The FDA has granted regenerative medicine advanced therapy and fast track designations to equecabtagene autoleucel for the treatment of patients with relapsed/refractory multiple myeloma.
The FDA has granted regenerative medicine advanced therapy and fast track designations to equecabtagene autoleucel (CT103A) for the treatment of patients with relapsed/refractory multiple myeloma, according to an announcement from IASO Biotherapeutics.1
CT103A is an investigational BCMA-targeted CAR T-cell therapy that uses a lentiviral vector containing a CAR structure with a fully human single-chain variable fragment, CD8a hinger, and transmembrane, 4-1BB co-stimulatory and CD3ζ activation domains. In February 2022, the agent received an orphan drug designation from the FDA as a potential therapeutic option in patients with relapsed/refractory multiple myeloma.2
CT103A is under investigation in the phase 1/2 FUMANBA-1 trial (NCT05066646). Updated data presented at the 2022 EHA Congress showed that the CAR T-cell therapy demonstrated an overall response rate (ORR) of 94.9% in evaluable patients with relapsed/refractory multiple myeloma (n = 79).3 Additionally, CT103A produced a complete response (CR)/stringent complete response (sCR) rate of 68.4% and a very good partial response or better rate of 89.9%. The median time to response was 16 days (range, 11-123).
FUMANBA-1 enrolled patients with relapsed or refractory multiple myeloma who received at least 3 prior lines of therapy, including treatment with a proteasome inhibitor and immunomodulatory drug. Patients were required to have experienced disease progression during or within 1 year of their last line of therapy; have an ECOG performance status of 0 or 1; and be BCMA positive.
Enrolled patients received leukapheresis to manufacture CT103A, and bridging therapy was permitted between the collection of peripheral blood mononuclear cells and lymphodepletion.4 Lymphodepletion consisted of fludarabine and cyclophosphamide given for 3 consecutive days, and following a rest day, patients received a single infusion of CT103A at 1.0 x 106 CAR+ T cells/kg, which was established as the recommended phase 2 dose.
Investigators will follow patients for a minimum of 2 years following CT103A infusion. Long-term follow-up for lentiviral vector safety will continue for up to 15 years following treatment.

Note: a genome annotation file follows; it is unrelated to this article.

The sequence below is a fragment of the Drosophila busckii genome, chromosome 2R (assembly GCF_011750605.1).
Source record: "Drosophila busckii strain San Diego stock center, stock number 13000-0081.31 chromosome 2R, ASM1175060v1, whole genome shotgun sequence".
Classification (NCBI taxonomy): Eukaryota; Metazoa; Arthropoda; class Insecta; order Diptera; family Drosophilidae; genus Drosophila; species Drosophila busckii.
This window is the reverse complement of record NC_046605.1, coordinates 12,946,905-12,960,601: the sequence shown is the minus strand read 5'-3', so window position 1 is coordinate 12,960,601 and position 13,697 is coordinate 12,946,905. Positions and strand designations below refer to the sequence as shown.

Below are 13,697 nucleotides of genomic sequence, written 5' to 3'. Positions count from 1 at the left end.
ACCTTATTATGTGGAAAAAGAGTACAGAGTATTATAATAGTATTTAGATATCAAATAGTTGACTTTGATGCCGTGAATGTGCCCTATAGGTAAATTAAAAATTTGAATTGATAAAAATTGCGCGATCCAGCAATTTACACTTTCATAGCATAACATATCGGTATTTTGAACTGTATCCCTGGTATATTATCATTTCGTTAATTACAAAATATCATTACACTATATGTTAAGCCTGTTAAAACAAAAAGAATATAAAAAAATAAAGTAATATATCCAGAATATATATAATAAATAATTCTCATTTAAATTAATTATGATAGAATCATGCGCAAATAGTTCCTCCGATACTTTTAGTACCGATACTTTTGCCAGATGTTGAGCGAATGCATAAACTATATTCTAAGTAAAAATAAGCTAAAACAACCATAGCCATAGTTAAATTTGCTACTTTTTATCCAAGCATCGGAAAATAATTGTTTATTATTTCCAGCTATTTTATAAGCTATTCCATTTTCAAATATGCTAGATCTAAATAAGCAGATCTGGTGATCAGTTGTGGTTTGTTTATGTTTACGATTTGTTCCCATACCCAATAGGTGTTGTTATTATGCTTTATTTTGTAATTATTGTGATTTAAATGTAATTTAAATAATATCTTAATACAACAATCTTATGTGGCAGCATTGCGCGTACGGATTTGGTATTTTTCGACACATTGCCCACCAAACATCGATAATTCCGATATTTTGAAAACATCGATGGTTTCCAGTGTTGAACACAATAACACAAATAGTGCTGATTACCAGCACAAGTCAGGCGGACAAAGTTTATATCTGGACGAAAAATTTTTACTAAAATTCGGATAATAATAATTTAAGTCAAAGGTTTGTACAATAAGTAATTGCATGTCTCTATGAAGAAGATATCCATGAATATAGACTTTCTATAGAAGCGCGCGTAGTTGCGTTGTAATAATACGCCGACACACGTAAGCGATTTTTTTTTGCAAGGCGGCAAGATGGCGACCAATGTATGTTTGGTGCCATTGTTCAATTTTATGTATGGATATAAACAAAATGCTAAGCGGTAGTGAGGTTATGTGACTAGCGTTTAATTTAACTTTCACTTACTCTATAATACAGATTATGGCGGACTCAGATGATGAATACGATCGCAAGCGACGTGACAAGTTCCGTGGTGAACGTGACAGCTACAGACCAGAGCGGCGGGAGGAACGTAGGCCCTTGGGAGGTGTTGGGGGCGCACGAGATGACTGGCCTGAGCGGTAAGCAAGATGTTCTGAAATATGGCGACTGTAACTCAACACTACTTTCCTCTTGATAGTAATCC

The primary end point of phase 1 of the trial was safety and tolerability, and secondary end points included efficacy, pharmacokinetics (PK), and pharmacodynamics (PD). The primary end point for phase 2 was ORR, and secondary end points included safety and tolerability, minimal residual disease (MRD), overall survival, duration of response, time to response, PK, and PD.
Additional data presented at the 2022 EHA Congress showed that 92.4% of patients were MRD negative and all patients who achieved a CR/sCR to treatment were MRD negative. The median duration of MRD negativity was not yet reached.3
The median progression-free survival (PFS) in all cohorts except those who previously received CAR T-cell therapy had not yet been reached. Patients who received prior CAR T-cell therapy experienced a median PFS of 7.5 months (95% CI, 2.9–not reached).
Regarding safety, 93.7% of patients who received CT103A experienced grade 3 or higher treatment-related adverse effects (TRAEs). The most common TRAEs included neutropenia (82.3%), thrombocytopenia (59.5%), and lymphocytopenia (58.2%). Investigators observed serious AEs in 69.6% of patients, including pneumonia (44.3%), thrombocytopenia (21.5%), and enteritis infectious (8.9%).
Cytokine release syndrome (CRS) of any grade occurred in 94.9% of patients. The rates of grade 1 and grade 2 CRS were 73.4% and 21.5%, respectively. The median time to onset of CRS was 6 days, and the median duration was 5 days. Immune effector cell–associated neurotoxicity syndrome (ICANS) was observed in 2 patients, and these events were grade 1 and grade 2 in severity.